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Some days ago I wrote the part 1 of rendering MVC content. I got a comment about the example content types, that they were strange implemented. I agree that it looks strange, how I use the block in the example, but it should be looked at as an “Hello World” example, and I just want to demonstrate how the rendering of a block works.
One thing I forgot in the last post was that we register an IControllerFactory in the CMS, to return controllers we have resolved with the “TemplateResolver” directly. You can find the logic in the “EPiServer.Web.Mvc.ControllerTypeControllerFactory.GetControllerType” with the reflector if you’re interested.
When the index action in the controller “BasicPageController” gets called, MVC will try to resolve the “BasicPage” type argument. This would not have worked out of the box without the “ContentDataModelBinder” (in the “EPiServer.Web.Mvc namespace”).
The ContentDataModelBinder will look if the name of the parameter is “currentPage”, “currentBlock”, or “currentContent”. If it is one of them, it will try to get the current Page/Block/Content from the “DataTokens” in the “RouteData”.
In this case, we use the “currentPage” as parameter name, and the current page will be found in the “DataTokens” list. The current page will then simply be loaded from the content area, and the PageData will be returned from the “BindModel” method.
In the Index action, we start by creating an instance of the “BasicPageModel” and set it’s properties. Then we create an editing hits instance, by calling the extension method “GetEditHints<TModel, TContentType>”. We do this because the “MainBody” property in the content type has another name in the model (“Body”). By adding a connection between those, we make sure the on page edit will work as the editor expect.
When calling the default view (“Index"), with the view model, MVC will look for a folder with the same name as the controller name in the “RouteData” instance. In this case the folder name it looks for is “BasicPage”, and it will find a index view in that folder.
The view contains three different “PropertyFor” calls, one for a string, one for a XhtmlString”, and one for a block.
The “PropertyFor” extension method are a wrapper of the MVC build in helper “DisplayFor”. Everything you normaly can do with “DisplayFor” are possible to do with “PropertyFor”. The difference are mainly that the “PropertyFor” will make the “on page edit” work.
MVC will look after a partial view handling “string”. By default, we have no partial view for this type, and we will therefor make an “ToString()” call for the property instead. This works for this type. behaviour can be overridden by adding a partial view with the name “String” in your MVC project that handles string”.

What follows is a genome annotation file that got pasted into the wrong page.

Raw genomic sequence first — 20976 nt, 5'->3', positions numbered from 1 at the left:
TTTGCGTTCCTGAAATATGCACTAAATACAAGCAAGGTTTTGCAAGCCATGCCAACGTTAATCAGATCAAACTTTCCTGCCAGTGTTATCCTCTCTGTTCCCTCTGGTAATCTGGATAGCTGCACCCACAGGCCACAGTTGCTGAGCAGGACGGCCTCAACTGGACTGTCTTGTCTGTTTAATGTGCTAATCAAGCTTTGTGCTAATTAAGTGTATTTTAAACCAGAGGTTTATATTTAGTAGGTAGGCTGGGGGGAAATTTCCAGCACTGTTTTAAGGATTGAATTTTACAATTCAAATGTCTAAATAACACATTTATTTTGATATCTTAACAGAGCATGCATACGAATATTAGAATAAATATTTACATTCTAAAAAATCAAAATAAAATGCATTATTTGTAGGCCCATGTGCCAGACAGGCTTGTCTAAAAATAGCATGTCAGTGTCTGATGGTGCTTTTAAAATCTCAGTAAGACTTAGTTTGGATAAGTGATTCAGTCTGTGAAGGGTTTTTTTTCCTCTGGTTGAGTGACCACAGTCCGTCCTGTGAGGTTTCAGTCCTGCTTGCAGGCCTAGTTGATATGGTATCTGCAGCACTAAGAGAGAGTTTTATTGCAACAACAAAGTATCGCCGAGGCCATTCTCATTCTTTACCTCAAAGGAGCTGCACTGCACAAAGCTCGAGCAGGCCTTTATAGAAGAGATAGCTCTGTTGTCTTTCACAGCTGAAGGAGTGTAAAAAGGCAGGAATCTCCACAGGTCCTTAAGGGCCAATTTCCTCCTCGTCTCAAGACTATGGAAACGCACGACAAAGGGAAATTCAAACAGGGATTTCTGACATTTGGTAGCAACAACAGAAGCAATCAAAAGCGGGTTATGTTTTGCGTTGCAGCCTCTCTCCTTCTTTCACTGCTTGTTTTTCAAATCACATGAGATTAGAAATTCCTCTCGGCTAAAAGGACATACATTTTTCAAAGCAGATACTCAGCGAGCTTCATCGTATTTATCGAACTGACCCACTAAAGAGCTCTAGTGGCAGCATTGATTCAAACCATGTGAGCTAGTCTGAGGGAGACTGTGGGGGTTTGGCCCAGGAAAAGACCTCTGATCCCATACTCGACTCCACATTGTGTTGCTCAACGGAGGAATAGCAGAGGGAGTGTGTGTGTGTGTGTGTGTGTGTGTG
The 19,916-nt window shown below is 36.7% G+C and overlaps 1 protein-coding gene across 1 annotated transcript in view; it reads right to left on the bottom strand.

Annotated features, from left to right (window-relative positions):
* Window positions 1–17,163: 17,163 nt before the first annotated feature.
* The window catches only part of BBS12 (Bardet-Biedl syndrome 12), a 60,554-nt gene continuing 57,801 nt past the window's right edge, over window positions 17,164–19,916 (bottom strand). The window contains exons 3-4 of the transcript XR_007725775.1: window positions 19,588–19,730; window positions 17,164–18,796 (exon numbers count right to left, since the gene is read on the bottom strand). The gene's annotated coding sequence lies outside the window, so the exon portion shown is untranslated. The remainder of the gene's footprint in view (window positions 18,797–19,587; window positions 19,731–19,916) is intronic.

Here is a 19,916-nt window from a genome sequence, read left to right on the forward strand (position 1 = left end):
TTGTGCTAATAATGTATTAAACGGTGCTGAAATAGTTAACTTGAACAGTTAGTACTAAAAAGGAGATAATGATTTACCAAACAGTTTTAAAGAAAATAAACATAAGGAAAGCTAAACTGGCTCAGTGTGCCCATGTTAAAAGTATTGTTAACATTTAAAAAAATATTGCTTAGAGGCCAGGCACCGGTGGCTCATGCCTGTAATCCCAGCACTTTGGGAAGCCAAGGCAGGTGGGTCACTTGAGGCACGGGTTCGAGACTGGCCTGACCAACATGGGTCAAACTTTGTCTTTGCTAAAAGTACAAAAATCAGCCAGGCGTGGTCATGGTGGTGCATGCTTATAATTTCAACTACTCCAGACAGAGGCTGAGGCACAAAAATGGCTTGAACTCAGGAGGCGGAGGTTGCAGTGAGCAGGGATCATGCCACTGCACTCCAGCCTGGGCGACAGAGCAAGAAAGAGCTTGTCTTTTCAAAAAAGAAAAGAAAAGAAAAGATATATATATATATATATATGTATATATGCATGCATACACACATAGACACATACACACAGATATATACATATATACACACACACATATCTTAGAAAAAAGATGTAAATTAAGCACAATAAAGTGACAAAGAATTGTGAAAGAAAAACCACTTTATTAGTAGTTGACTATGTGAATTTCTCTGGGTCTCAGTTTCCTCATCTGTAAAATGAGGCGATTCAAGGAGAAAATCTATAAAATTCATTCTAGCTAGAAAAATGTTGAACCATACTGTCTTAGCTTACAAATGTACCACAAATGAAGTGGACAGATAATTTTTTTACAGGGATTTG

MVC will look after a partial view handling “XhtmlString”. We have a default partial view with that name, that will call the extension method “RenderXhtmlString”. This behaviour can be overridden by adding a partial view with the name “XhtmlString” in your MVC project that handles “EPiServer.Core.XhtmlString”.
MVC will look after a partial view handling “BlockData”. We have a default partial view named “ContentData” that handles “ContentData”. This will be called becouse BlockData inherits from ContentData. This behaviour can be overridden by adding a partial view with the name “BlockData” or ContentData in your MVC project that handles BlockData/ContentData.
The "ContentData” view will call the html helper “RenderContentData”.
By default, the html helper “RenderContentData” will be used when DisplayFor or PropertyFor are used for a property in a view.
The extension method will first use the “TemplateResolver” to figure out what template that should handle the content. Then it will call the “MvcContentRenderer” class (EPiServer.Web.Mvc namespace), which will use the template to render the content.
The render method in the “MvcContentRenderer” will first look if the template the “TemplateResolver” returned are a partial view. If it is a partial view, it means that it doesn't use any controller, and the view should be called directly.
In case the tamplate is a partial view, the “ViewEngine” will be used to call it. This is the fast way of rendering content. If it’s not a partial view, we will call the html helper method “RenderAction” instead, which will look for the controller, resolved by the “TemplateResolver”. When calling the “RenderAction”, we will add the content (in this case the block) to the “RouteValueCollection” with key “currentContent”.
Just as for the page controller, the block controller have the block type as a parameter. The parameter are named “currentBlock” in this example, but it could also have hade the name “currentContent”. The same model binder as the one resolved the PageData object will now resolve the BlockData object in almost the same way.
This time, the model binder will not find any node to use, instead it will find a value for the key “currentContent”, and the binder will return the content (in this case the block) to the parameter.
The block controller will look for a partial view in the same way as it does for a view. The block view in this example just outputs the Heading and the Body, just as the page, and that is done exactly in the same way as for the page.